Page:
What You Should Know About Alcohol To-Go During the Pandemic


As a wise person who once said, “In troubled times, you just need to know when to give up and have a margarita.” I think we can all relate to that.

Attorney Steve Toland begins a new series breaking down the Executive Order that Texas Governor Abbott released in March about alcohol to-go during the pandemic.

On March 19th of 2020, he issued an executive order that over-read previous rules from the Texas Alcohol and Beverage Commission about alcohol to go from restaurants, but it spurs many questions that we’ve received frequently since.

There are four things you should remember about the alcohol to-go in Texas.

1. It only protects you for manufactured sealed alcohol.

The alcohol needs to stay in the original container, which the manufacturer put it in. Restaurants cannot make their alcoholic beverage and put it in a styrofoam cup and put some scotch tape over it. Now they can make the cocktail mix that goes with it and sell that as a separate item, but they can’t sell the alcohol themselves. It has to be in its original sealed manufactured container.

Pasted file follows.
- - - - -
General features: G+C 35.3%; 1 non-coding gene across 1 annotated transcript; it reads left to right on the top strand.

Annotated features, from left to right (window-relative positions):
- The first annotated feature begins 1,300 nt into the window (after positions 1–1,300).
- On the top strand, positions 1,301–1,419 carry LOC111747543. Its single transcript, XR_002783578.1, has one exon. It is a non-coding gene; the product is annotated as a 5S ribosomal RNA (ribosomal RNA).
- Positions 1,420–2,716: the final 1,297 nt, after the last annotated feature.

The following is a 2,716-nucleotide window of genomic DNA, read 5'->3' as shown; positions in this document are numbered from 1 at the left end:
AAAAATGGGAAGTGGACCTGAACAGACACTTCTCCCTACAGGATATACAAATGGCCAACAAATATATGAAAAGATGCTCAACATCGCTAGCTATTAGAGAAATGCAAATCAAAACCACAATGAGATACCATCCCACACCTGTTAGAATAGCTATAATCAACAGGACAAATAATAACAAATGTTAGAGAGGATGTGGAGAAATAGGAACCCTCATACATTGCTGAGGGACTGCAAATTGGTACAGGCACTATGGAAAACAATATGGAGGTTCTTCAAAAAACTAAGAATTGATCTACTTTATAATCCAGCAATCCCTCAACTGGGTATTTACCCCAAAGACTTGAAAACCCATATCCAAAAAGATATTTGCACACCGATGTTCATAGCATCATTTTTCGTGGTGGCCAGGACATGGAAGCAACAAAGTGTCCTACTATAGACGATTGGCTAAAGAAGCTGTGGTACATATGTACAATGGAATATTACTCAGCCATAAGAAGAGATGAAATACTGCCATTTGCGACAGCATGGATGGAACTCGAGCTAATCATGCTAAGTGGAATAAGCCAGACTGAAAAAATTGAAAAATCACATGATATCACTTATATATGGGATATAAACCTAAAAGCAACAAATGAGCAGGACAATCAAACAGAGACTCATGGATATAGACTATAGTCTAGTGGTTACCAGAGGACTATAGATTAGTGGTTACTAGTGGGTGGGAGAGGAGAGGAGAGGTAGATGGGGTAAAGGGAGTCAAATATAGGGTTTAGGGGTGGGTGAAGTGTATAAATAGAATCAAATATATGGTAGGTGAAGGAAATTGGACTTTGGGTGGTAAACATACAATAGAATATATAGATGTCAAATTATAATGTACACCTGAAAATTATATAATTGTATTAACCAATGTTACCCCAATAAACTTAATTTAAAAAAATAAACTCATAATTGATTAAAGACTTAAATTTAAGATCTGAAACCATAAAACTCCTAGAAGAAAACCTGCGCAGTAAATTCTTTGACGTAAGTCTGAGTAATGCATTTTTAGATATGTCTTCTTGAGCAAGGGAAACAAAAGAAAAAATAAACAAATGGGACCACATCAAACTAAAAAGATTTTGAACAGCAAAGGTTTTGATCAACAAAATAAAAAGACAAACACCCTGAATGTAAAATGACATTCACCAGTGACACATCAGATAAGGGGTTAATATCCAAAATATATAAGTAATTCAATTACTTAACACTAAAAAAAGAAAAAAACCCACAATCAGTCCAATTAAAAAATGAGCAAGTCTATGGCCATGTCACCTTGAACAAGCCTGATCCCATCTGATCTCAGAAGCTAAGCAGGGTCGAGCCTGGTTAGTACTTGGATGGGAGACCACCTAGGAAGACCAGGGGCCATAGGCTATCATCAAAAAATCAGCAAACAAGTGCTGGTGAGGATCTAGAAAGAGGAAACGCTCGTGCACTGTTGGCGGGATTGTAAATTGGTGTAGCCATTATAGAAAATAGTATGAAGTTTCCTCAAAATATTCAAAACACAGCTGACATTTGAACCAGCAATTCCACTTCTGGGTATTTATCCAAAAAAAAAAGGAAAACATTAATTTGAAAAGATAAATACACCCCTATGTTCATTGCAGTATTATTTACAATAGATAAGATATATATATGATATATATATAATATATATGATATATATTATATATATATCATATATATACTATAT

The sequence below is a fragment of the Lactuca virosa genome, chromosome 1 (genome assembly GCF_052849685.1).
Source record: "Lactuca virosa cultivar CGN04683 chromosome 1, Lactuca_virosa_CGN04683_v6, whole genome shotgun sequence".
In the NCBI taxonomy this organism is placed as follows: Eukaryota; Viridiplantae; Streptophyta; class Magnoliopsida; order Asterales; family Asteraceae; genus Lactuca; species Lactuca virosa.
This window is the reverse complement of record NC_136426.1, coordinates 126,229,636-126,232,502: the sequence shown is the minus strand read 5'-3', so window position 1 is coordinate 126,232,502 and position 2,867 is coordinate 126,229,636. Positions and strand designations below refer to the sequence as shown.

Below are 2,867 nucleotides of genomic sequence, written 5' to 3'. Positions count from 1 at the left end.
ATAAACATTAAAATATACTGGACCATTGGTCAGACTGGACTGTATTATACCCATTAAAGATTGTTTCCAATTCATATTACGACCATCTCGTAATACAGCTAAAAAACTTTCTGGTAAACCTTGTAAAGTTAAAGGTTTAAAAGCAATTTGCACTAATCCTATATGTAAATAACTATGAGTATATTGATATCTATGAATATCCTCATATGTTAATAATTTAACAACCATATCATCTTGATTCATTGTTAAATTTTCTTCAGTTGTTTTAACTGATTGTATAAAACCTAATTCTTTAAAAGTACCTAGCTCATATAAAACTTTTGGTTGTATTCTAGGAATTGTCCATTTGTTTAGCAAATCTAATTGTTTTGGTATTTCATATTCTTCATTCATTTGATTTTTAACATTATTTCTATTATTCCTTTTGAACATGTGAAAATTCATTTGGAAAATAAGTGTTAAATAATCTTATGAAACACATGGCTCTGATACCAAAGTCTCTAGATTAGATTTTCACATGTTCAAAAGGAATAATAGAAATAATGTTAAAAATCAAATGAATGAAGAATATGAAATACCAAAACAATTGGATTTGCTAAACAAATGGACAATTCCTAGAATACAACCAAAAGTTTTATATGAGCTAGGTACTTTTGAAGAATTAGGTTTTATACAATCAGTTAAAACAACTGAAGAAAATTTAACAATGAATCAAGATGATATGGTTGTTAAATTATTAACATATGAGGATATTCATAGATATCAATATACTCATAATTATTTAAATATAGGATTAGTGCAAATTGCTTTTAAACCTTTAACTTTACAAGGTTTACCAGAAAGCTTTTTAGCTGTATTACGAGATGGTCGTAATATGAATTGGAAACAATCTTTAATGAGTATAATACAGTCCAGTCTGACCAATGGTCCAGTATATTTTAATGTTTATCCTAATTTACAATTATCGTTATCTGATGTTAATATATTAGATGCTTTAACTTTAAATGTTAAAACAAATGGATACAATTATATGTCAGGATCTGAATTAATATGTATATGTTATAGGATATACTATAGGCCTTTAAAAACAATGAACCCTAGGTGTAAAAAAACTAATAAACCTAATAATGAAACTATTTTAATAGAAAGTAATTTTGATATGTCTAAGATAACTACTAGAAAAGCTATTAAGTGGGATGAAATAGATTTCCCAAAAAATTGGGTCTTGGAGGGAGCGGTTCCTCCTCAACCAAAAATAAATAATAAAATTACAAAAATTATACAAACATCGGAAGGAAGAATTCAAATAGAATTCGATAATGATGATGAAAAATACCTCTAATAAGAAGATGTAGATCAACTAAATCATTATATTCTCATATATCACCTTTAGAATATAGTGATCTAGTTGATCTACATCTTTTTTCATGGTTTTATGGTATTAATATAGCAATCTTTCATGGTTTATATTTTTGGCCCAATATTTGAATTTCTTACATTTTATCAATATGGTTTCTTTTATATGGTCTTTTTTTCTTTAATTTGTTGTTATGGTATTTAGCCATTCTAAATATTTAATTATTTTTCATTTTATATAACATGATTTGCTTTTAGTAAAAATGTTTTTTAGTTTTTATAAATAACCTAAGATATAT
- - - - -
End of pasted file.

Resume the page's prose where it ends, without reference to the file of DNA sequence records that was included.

2. It applies to a certain volume of alcohol it’s 0.375 milliliters of alcohol.

Similar to those airline bottles, the tiny ones. You can’t go and get a bottle of service from a restaurant.

3. You have to purchase food with alcohol.

Restaurants cannot turn themselves into a bar and start just selling liquor to-go. They have to sell you food as well, or you have to purchase food as well.

4. It doesn’t change the rules for those restaurants or bars that already had previously obtained specialty licensure from TABC to sell beer, to-go, or wine to-go.

Those places are still in effect, but those rules don’t apply because they already had previous permission to sell.

Those are the four things you should keep in mind about alcohol. It is legal. However, don’t forget, open container rules still apply. So you can’t take your little miniature bottle of alcohol, mix it, and then drive with it home. That would be a violation of class C violation in Texas of an open container rule.

We’ll talk in future episodes of In Your Defense about the open container laws in Texas.

If you have any questions about alcohol-related offenses or any criminal liability issues whatsoever, please reach out to us.

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